Rock Island’s Second Petition

“Farnhamburg, May 19, 1831. “To his Excellency, the Governor of the State of Illinois: “We, the undersigned, citizens of Rock River and its vicinity, having previously sent a petition to your honor, praying your protection against these Sac Indians who were at that time doing every kind of mischief as was set forth and represented to your honor; but feeling ourselves more aggrieved and our situation more precarious. we have been compelled to make our distress known to you by sending one of our neighbors who ,is well acquainted with our situation. If we do not get relief speedily we must leave our habitations to these savages and seek safety for our families by taking them down into the lower counties and suffer our houses and fences to be destroyed, as one of the principal war chiefs has threatened if we do not abandon our settlement his warriors should burn our houses over our heads. They were, at the time we sent our other petition. destroying our crops of wheat, and are still pasturing their horses in our fields, burning our fences, and have thrown the roof off one house. They shot arrows at our cattle, killed our hogs, and every mischief. “We have tried every argument to the agent for relief, but he tells us they are a lawless band, and he has nothing to do with them until further orders, leaving us still in suspense, as the Indians say if we plant we shall not reap, a proof of which we had last fall; they almost entirely destroyed all our crops of corn, potatoes, etc. Believing we shall receive protection from your excellency, we shall go on with our farms until the return of the bearer; and ever remain your humble supplicants, etc.” This petition was signed by almost all the persons who signed the first petition. On his way to Belleville in St. Clair County, where Governor Reynolds lived, Mr Pike stopped over in Fulton County where he secured the following affidavit: “State of Illinois, Fulton County. “Personally appeared before me, Stephen Dewey, an acting justice of the peace in and for said County of Fulton, and State of Illinois, Hiram Sanders and Ammyson Chapman, of the aforesaid county and state, and made oath that some time in the month of April last they went to the old Indian Sac town, about thirty miles up Rock River, for the purpose of farming and establishing a ferry across said river, and the Indians ordered us to move away and not to come there again, and we remained there a few hours. “They then sent for their chief and he in-formed us that we might depart peaceably and if we did not that he would make us go. “He therefore ordered the Indians to throw our furniture out of the house; they accordingly did so and threatened to kill us if we did not depart. We therefore discovered that our lives were in danger, and consequently moved back again to the above county. “We then supposed them to be principally Winnebagoes. “H. SANDERS, “A. CHAPMAN. “Sworn and subscribed this 11th day of May, 1831. “STEPHEN DEWEY, J. P.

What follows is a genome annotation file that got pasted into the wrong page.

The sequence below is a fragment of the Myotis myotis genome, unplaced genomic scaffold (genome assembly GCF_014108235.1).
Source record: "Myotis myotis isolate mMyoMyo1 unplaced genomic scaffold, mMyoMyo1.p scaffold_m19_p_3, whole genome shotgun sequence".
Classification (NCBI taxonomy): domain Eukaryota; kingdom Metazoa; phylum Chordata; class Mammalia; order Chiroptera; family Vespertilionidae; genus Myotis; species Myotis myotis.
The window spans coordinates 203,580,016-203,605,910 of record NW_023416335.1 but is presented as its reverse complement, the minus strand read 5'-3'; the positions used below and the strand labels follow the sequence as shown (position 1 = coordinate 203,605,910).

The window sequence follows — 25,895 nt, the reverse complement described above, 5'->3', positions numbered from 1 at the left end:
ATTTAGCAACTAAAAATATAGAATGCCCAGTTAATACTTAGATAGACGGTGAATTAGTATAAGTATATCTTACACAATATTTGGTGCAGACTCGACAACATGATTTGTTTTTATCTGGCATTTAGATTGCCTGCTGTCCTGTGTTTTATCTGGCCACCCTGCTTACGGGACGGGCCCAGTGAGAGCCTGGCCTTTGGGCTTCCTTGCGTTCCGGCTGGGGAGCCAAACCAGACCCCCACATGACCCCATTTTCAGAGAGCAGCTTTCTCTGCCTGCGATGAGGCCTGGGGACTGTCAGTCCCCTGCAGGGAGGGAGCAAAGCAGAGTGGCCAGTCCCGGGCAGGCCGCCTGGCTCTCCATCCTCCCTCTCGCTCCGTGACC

Early Settlements of Rock County 

 

Source: Historic Rock Island County, pub. Kramer & Company, Rock Island, Illinois, 1908